The Social Graph: Identifying statements by the same person on the web11. February 2010 – 14:55 by Bengt Feil
In a recent post I argued that it is very promising to look at the distributed opinion expressed by people on the internet in eParticipation and other projects. One of the major challenges in doing so is to be able to know which of the many statements one can found all over the web have been made by the same person. The Social Graph helps to overcome this problem.
A Social Graph includes all the websites and relationships between websites related to any particular web user. The Social Graph for me would for example state that I am an author on the PEP-NET weblog, my Twitter account is twitter.com/bengtfeil, my Facebook name is bengtfeil and so own. The Social Graph also includes information on the people related to me as friends on the different sites. Of course only publicly viewable information can by included into the graph.
Using the information of the Social Graph can be used to relate the different statements of persons about a topic to each other and help to draw a much clearer picture of the distributed opinion on the web.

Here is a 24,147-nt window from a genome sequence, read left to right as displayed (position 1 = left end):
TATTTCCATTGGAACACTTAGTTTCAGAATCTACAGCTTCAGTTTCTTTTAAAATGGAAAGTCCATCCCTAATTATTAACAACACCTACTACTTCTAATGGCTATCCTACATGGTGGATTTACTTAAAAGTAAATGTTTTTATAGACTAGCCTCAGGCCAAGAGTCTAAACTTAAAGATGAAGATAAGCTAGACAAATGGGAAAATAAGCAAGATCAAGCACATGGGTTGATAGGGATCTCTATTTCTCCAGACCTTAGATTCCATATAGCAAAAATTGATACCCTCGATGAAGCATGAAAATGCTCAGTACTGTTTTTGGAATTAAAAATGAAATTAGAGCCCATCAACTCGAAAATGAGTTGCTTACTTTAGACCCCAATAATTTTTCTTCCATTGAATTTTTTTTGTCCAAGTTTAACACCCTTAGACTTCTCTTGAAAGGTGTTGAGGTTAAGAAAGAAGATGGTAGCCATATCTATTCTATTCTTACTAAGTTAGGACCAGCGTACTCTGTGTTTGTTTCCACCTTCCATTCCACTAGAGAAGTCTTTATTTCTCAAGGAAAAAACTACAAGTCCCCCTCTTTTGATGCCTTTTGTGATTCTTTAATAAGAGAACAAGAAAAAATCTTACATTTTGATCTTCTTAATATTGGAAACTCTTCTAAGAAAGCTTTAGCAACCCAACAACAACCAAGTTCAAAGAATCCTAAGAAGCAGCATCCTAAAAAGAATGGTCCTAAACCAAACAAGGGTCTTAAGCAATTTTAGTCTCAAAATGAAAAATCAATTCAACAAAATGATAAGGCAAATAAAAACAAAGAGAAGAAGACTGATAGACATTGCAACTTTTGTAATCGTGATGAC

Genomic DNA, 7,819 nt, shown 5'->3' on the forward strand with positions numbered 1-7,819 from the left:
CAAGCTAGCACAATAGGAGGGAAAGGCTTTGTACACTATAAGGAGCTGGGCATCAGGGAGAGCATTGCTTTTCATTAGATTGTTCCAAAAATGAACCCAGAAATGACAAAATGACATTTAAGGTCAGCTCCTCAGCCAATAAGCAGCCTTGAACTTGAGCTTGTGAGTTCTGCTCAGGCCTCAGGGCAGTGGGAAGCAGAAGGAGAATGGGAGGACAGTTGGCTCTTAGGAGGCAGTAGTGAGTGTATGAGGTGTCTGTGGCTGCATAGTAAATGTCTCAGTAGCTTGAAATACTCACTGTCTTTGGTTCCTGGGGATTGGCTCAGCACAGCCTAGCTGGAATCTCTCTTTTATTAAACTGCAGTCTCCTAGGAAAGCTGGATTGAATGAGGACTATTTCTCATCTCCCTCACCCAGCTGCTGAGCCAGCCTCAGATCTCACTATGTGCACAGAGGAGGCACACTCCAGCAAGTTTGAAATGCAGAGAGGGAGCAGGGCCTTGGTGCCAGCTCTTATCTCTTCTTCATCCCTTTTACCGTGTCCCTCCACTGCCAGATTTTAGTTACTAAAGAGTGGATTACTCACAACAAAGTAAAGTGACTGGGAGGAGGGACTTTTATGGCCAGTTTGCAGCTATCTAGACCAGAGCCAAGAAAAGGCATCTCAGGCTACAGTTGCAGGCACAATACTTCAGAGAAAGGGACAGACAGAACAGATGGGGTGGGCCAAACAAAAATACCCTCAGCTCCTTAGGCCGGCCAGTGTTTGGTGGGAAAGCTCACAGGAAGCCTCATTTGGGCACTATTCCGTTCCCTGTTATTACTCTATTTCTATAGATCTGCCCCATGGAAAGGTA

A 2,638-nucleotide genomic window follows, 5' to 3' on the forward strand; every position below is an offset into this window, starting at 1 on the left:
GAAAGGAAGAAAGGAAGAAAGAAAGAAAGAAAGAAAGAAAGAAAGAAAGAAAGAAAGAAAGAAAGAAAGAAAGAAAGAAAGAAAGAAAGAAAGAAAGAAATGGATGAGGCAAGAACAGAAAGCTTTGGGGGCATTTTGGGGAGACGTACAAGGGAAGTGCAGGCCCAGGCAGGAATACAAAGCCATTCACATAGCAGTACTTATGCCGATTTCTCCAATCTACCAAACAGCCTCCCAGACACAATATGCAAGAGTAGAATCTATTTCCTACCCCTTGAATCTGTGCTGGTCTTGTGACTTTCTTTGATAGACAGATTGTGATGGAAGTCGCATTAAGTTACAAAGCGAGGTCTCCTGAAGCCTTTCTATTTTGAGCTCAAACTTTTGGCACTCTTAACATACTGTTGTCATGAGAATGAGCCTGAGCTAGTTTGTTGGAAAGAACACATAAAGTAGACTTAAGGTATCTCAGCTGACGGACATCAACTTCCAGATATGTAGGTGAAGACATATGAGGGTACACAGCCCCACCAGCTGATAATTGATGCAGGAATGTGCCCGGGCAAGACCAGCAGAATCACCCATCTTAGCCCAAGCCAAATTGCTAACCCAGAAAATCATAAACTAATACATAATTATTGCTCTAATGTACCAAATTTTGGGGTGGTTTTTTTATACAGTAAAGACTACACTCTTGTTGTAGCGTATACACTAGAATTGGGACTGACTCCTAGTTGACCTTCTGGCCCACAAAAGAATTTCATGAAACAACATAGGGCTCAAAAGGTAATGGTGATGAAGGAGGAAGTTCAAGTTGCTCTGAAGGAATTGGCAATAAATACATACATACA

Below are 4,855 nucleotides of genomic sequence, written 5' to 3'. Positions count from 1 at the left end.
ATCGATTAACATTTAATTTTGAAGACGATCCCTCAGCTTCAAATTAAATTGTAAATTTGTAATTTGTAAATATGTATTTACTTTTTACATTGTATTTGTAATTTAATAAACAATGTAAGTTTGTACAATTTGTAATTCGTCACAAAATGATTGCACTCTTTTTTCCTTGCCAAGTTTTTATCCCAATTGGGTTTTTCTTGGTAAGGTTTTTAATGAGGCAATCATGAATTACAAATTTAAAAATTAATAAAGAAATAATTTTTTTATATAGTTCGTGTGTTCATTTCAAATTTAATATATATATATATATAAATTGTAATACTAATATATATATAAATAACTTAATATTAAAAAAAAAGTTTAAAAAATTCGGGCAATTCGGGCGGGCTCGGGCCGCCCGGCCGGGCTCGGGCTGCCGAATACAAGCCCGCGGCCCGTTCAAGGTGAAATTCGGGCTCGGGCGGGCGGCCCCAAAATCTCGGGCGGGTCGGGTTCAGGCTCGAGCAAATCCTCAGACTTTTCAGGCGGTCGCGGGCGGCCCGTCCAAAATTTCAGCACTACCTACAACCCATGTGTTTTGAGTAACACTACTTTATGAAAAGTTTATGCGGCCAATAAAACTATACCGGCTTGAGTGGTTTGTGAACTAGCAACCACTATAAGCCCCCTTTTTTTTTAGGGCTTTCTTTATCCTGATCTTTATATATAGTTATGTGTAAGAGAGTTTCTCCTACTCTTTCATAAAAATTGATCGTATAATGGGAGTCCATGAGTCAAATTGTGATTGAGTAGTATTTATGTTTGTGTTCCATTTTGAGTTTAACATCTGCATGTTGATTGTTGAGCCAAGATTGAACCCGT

So how is it even possible to produce such a Social Graph for a particular person? In recent years hyperlinks have started to be improved by adding meta-information about the link. Two types of meta-data are most important here:
The „me“-link: If a hyperlink for example from the PEP-NET site contains a link to my Twitter account contains this information it is clear that Bengt Feil on Twitter has something to do with Bengt Feil on PEP-NET.
The „friend“-link: A link from my Twitter Account to friendfeed.com/somed containing the friend information would mean that Bengt Feil on Twitter has some kind of relationship to Rolf Luehrs (somed) on Friendfeed.
With this information and the fact that these kinds of connections can also be made using indirect connections a Social Graph can be drawn. The graphic below (by Google) illustrates this process:
As only public information can be used to produce a Social Graph and search engines are trying their best to crawl all public information on the net, it makes sense that Google offeres a Social Graph API which can be used as a tool to draw and analyse these relationship networks. The following video explains how it works:
To get a better understanding of the concept of the Social Graph and to see your own I suggest taking a look at the example applications using the Social Graph API.
Tags: API, Google, inenglish, social graph